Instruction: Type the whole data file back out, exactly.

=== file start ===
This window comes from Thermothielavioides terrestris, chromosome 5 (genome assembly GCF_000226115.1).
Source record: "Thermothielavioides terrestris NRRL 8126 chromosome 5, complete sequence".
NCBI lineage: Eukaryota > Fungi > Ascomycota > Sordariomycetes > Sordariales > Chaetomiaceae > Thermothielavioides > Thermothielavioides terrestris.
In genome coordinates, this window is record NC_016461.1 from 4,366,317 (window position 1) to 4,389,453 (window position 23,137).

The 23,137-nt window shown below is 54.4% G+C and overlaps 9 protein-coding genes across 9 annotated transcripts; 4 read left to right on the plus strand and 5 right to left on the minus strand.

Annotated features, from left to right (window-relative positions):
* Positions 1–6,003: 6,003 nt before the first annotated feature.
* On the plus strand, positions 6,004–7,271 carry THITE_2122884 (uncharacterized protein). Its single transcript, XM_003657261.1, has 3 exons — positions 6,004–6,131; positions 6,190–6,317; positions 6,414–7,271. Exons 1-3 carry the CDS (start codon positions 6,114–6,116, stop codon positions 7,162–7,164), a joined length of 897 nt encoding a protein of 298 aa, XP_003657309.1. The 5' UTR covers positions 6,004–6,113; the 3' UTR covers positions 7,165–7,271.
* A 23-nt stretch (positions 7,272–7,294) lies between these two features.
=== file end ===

This window comes from Thermothielavioides terrestris, chromosome 5 (genome assembly GCF_000226115.1).
Source record: "Thermothielavioides terrestris NRRL 8126 chromosome 5, complete sequence".
NCBI lineage: Eukaryota > Fungi > Ascomycota > Sordariomycetes > Sordariales > Chaetomiaceae > Thermothielavioides > Thermothielavioides terrestris.
In genome coordinates, this window is record NC_016461.1 from 4,366,317 (window position 1) to 4,389,453 (window position 23,137).

The 23,137-nt window shown below is 54.4% G+C and overlaps 9 protein-coding genes across 9 annotated transcripts; 4 read left to right on the plus strand and 5 right to left on the minus strand.

Annotated features, from left to right (window-relative positions):
* Positions 1–6,003: 6,003 nt before the first annotated feature.
* On the plus strand, positions 6,004–7,271 carry THITE_2122884 (uncharacterized protein). Its single transcript, XM_003657261.1, has 3 exons — positions 6,004–6,131; positions 6,190–6,317; positions 6,414–7,271. Exons 1-3 carry the CDS (start codon positions 6,114–6,116, stop codon positions 7,162–7,164), a joined length of 897 nt encoding a protein of 298 aa, XP_003657309.1. The 5' UTR covers positions 6,004–6,113; the 3' UTR covers positions 7,165–7,271.
* A 23-nt stretch (positions 7,272–7,294) lies between these two features.